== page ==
3. > Before that, however, he owed $3,357 in water and sewer bills as well as$1,044 in unpaid traffic tickets dating back to 2014 and 2015.

    Anybody around to investigate if the source of these funds could be from campaign donations? … Hello? … Anyone? … Bueller?

  4. Saw an article yesterday that said the winning voting bloc was comprised of black people from the south and west and white people from the north and lakefront. I think the lefties on the north shore are voting their superiority. They think they’re safe in their enclave. “Give the black people what they want. The problems won’t come up here.”

    I chatted a few weeks ago with a young lesbian who’d relocated to Phoenix from Chicago five years ago. I asked her what it was like on the ground. She said, “It’s not as bad as it sounds in the media. I mean, you know where not to go. It’s safe in the safe parts of town.” And then she concluded blithely with, “But I did have a gun pulled on me once.”

  5. Chicago has long practiced its own form of government called “ineptocracy”.
    ineptocracy – The electing or hiring of the least competent available.

    • From a hagiographic NYT article about the Chicago election:

      “Brandon is representative of today’s Chicago — it’s progressive, it leans younger,” said Rep. Jan Schakowsky, a Democrat whose north lakeshore district was the core of Johnson’s support. “This should give heart to people who want to run progressive campaigns around the country, and it should give inspiration to people who believe in diversity, who believe in individual participation in elections.”

      Oh boy!

      • Her district (she’s 79, a lifetime pol married to a convicted felon political consultant, and one of the most leftist members of Congress): The district is anchored in Chicago’s North Side, including much of the area bordering Lake Michigan. It also includes many of Chicago’s northern suburbs, including Arlington Heights, Des Plaines, Evanston, Glenview, Kenilworth, Mount Prospect, Niles, Park Ridge, Rosemont, Skokie, Wilmette, and Winnetka, as of the decennial redistricting following the 2010 United States census.

        The North Side fiddles while the Southside burns. Or maybe they throw fuel on the fire?

        • I spent one summer working in the suburbs before my last semester in college. That was…summer of 1991. I lived in Libertyville and split time working there and in Arlington Heights. I loved it and thought I would live there. That didn’t happen, and I’ve never regretted it.

  6. I can’t help but think of H. L. Mencken, “Democracy is the theory that the common people know what they want, and deserve to get it good and hard.”

  7. I live in Chicago, and I cannot express how sickened, frustrated, and terrified a lot of people are. Please keep in mind that the election was very close (51/49 or so), so about 1/2 of the population were against this union pawn (another community organizer).

    I don’t if it’s mentioned, but he basically won by getting most/all of the black votes (they always, ALWAYS, vote for the black candidates irrespective of policy—so tell me who’s racist) and white progressives, who will almost always vote against any straight white male. The teachers’ union now effectively runs this city. Many of us, those who can, are already figuring out where to move.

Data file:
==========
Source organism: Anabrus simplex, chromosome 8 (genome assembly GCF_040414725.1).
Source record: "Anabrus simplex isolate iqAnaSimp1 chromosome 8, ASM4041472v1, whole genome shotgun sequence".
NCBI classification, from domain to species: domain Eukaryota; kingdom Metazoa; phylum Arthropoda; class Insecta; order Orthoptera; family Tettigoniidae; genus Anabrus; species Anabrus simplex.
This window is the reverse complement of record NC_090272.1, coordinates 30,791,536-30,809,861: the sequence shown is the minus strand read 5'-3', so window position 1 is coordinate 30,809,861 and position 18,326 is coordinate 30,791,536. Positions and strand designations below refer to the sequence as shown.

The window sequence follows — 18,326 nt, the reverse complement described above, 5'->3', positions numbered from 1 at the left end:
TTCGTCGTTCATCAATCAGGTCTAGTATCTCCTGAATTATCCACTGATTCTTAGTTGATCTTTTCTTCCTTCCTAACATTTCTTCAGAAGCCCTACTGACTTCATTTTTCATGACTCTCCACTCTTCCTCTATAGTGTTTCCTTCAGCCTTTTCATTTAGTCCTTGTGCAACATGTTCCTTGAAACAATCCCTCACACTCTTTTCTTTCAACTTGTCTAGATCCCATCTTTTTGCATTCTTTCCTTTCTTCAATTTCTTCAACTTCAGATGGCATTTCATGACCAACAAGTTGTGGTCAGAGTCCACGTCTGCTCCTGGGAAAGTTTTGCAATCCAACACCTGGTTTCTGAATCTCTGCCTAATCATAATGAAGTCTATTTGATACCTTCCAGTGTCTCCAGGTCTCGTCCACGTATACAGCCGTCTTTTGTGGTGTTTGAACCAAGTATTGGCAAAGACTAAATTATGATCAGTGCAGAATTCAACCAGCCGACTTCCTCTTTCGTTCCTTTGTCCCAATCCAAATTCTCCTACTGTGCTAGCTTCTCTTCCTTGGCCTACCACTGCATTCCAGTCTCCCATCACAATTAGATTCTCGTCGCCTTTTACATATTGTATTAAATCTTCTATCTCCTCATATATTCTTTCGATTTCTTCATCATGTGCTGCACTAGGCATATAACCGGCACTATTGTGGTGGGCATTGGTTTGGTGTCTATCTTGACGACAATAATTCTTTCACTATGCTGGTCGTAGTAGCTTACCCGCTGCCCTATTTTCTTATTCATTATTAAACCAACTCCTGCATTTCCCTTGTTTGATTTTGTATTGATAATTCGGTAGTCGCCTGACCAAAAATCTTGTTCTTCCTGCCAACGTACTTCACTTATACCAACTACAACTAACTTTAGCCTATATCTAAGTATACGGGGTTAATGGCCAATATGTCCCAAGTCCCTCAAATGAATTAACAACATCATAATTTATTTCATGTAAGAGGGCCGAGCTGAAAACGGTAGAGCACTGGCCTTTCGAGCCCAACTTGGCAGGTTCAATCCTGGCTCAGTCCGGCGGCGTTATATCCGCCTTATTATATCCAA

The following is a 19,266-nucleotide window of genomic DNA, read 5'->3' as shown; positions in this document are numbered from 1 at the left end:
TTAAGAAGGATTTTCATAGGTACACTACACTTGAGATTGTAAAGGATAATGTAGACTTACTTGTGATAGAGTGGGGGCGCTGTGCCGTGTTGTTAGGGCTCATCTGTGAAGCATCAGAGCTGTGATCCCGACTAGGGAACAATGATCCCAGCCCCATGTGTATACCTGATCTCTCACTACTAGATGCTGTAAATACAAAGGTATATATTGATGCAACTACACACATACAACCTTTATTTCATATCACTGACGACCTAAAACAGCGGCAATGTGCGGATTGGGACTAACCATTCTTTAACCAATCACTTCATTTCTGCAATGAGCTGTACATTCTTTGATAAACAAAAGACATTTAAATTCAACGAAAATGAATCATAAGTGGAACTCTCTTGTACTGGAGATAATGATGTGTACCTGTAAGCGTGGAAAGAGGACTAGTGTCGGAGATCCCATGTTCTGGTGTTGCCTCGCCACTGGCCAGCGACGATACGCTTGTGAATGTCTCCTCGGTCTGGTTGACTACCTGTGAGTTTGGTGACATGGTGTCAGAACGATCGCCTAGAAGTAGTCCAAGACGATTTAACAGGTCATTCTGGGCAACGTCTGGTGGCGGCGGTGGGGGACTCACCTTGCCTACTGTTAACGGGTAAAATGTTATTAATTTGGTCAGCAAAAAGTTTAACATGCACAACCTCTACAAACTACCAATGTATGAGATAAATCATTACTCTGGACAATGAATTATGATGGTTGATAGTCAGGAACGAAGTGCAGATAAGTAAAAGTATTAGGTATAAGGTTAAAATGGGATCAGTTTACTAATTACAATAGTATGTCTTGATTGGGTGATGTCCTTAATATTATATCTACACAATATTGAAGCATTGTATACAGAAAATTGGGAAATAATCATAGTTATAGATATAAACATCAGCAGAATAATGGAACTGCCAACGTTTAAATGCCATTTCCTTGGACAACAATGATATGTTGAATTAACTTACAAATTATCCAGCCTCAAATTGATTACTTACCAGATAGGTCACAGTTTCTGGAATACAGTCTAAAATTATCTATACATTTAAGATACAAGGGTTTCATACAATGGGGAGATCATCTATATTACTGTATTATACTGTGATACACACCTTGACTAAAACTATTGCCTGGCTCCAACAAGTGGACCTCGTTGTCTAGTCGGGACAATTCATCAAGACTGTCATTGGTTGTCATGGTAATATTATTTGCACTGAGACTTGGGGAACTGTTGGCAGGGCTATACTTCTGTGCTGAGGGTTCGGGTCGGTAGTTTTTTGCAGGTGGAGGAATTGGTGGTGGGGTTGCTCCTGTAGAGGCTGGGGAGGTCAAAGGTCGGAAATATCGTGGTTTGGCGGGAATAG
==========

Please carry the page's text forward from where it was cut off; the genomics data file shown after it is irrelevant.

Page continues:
Also, there was huge push for use of what has become Dems’ favorite tools for “shoring” up democracy: mail-in voting and ballot harvesting, and on large scale. The teachers’ union and other public unions provided 1000s of foot soldiers to help with that. Stick a fork in city, state and the US as a whole. Until we fix elections (not happening) the Dems will continue to cheat their way to power.

    • Oh Ron, there’s no fraud in any elections. Shush.

      You’re absolutely correct. Until massive mail in voting and vote harvesting are going to make Republicans winning the presidency virtually impossible. If Barack Obama for president and Hillary Clinton as VP ran as a Republican ticket, they’d lose.

      • From a (an essentially naive) WaPo article:

        “The city electorate’s collective decision to reject Lightfoot and replace her with Johnson reflects a fervent belief that hard-left, combative progressivism is the right way to run a city, or perhaps the only way to run a city, no matter what results are generated by that philosophy and those polices.”

        I think that analysis is just plain wrong. The black electorate voted for the only brother on the ballot.

  8. My lon gtime Usenet ally, Christopher Charles Morton, wrote this about Chicago.


    I’ll give you three reasons, having lived there until I joined the Army:
    1. The city “government” is as corrupt as any you’ll find in the third world. Members of the city council are in bed with the major gangs.
    2. The police department is as corrupt as the “government”, considering itself wholly outside the law. Until relatively recently, there was a home invasion, burglary and kidnapping ring operating INSIDE the most “elite” unit in the department.
    3. The population obviously LIKES these things, since they’ve been voting for them since before my grandmother moved there from Nashville… BEFORE WWI.

    Black Chicagoans elected and reelected Richard M. Daley for something like twenty+ years, DESPITE the fact that he profited politically from an organized torture ring operating INSIDE the Chicago PD. Most of the known victims of said ring were NOT Norwegian…

    Chicago is what it is because the Chicagoans WANT it that way. Sucks to be them.

  9. As on-point as his observations are, I experience a lot of cognitive dissonance about a reporter when I read “the hew and cry” instead of “the hue and cry,” which has been a part of the common law since about 1200.